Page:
Brin Best

Wharfedale Naturalists’ Society

FOR the last week everybody in our household has been going completely batty after tea. I can assure you that this is not normal for the Best household, because the reason for our recent battiness is a week-long count of the mysterious furry mammals which come out at night to fly around our neighbourhood.

Our location, on the very western fringe of Otley, seems ideal for bats. Our own and our neighbours’ gardens attract moths and other insects which the bats like to dine on. And just over the road is a large network of fields, interspersed with groups and avenues of trees, which provide perfect foraging opportunities for the furry ones.

The first of the three bat species we see on a regular basis - the noctule bat - comes out just as the last insect-eating birds are heading to roost. This means that there is an overlap during which swifts, swallows and house martins are on the wing at the same time as the early-emerging noctules.

Noctule bats have a wingspan almost as large as a starling. They have an agile, purposeful flight action, propelling themselves forward with eager little wing movements. These impressive bats often stop in their tracks and backtrack, after detecting prey through echolocation.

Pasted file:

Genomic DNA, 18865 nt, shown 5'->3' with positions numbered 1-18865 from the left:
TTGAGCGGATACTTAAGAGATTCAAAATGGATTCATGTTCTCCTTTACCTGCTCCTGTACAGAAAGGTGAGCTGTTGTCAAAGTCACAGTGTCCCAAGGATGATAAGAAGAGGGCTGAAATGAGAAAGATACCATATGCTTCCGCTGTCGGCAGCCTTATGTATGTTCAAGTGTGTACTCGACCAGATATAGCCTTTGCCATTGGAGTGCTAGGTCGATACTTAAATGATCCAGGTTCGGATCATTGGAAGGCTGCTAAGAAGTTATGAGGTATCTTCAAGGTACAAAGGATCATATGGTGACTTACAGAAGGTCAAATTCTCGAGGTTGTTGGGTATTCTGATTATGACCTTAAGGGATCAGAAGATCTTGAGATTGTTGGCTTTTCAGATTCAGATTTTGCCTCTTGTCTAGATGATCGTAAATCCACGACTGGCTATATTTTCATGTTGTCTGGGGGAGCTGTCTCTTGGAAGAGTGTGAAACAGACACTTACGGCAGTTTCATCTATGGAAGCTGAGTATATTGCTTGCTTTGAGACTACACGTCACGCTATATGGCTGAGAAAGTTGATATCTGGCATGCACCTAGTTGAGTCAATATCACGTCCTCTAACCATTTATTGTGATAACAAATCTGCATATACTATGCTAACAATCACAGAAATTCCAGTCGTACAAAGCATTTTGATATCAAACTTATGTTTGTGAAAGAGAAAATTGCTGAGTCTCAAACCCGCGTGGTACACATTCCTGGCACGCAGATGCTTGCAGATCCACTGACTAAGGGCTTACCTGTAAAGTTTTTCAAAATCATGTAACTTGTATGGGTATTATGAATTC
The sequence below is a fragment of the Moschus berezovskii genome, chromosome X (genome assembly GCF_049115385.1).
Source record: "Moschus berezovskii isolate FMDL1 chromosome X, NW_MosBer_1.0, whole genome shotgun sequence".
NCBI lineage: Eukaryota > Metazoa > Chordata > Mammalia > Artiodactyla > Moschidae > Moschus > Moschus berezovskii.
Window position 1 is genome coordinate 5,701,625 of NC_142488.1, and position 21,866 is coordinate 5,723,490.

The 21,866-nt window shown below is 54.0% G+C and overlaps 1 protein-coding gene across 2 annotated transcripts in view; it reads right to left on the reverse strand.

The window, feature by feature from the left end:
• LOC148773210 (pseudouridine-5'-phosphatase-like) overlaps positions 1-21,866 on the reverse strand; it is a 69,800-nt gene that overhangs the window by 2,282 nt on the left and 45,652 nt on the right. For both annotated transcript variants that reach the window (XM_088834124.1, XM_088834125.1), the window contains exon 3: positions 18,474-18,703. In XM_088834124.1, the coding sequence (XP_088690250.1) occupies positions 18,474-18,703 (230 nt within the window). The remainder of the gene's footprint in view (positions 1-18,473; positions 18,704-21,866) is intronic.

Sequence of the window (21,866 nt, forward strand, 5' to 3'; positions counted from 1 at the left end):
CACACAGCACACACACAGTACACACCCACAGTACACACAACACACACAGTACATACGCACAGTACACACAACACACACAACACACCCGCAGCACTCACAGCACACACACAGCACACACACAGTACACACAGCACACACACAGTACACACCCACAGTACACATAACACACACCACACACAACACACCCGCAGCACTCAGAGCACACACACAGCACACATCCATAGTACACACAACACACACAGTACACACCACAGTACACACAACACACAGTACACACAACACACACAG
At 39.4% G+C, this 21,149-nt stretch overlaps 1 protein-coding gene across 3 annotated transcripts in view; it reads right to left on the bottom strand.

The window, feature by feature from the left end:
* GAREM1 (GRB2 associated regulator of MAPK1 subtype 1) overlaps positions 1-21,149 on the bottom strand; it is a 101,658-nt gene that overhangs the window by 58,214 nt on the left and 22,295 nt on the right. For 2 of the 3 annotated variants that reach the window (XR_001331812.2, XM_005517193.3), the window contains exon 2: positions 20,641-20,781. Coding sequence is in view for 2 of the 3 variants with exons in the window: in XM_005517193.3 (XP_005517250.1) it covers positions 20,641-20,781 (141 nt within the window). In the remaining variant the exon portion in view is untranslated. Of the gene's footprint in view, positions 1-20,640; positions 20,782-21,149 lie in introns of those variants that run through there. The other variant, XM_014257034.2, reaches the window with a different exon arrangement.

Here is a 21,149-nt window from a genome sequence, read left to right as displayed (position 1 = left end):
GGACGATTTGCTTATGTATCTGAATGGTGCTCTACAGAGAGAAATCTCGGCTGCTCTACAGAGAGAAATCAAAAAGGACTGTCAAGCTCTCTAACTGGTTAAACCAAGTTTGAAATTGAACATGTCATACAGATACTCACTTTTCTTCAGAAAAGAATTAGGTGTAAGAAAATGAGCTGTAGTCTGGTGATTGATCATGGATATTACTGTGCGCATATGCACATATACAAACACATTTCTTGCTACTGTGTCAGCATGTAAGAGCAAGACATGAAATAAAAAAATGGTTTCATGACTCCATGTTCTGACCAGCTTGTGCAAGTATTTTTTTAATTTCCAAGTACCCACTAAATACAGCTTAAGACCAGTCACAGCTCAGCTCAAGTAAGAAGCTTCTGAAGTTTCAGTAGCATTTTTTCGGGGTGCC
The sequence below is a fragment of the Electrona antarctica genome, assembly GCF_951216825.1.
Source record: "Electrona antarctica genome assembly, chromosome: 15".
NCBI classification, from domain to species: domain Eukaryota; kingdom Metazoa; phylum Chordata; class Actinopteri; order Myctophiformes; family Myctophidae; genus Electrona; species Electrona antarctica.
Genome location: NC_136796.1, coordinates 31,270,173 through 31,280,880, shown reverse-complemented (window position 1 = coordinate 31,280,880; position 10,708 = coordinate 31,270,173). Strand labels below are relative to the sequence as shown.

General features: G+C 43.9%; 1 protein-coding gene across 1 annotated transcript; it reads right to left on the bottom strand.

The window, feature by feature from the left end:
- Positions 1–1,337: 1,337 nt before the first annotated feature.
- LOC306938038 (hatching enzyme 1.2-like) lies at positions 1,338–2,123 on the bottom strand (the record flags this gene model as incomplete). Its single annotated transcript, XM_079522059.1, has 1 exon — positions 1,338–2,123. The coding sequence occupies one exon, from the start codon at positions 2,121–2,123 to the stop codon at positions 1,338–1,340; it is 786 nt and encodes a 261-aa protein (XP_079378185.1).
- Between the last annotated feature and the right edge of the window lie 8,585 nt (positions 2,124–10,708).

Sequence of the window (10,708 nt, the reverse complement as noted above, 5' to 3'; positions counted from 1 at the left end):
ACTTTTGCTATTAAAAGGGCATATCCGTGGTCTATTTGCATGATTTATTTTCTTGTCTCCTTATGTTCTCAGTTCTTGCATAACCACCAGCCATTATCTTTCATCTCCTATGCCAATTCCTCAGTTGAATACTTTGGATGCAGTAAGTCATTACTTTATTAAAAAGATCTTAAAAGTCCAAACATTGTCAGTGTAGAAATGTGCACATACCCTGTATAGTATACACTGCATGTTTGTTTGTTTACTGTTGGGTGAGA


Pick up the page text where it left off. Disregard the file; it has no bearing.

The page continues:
Our noctules probably raise their young in old trees in the nearby Eastwood, and we sometimes see them coming from that direction in a little procession, one after the other.

As the light diminishes further two smaller species emerge: the medium-sized Natterer’s bat and the teeny tiny pipistrelle. They make their homes in the roofs of the houses on our street, finding secluded places to hide away and raise their young. Bats do no harm to our houses and are fully protected by British law.

The Natterer’s bats in our neighbourhood seem to have a slower and more deliberate flight action than the other species, often following a tree line. The pipistrelles, by contrast, are real acrobats. They undertake impressive aerial manoeuvres as they hoover up small insects.

Our peak count so far is 18 bats in one night. That occurred on a still and fairly warm night when insects were on the wing in abundance. As the year progresses so the young bats will take to the wing and we are likely to see the numbers in our bat counts rise.

Watching bats is so much fun and I can heartily recommend it. Why not get batty yourself next week?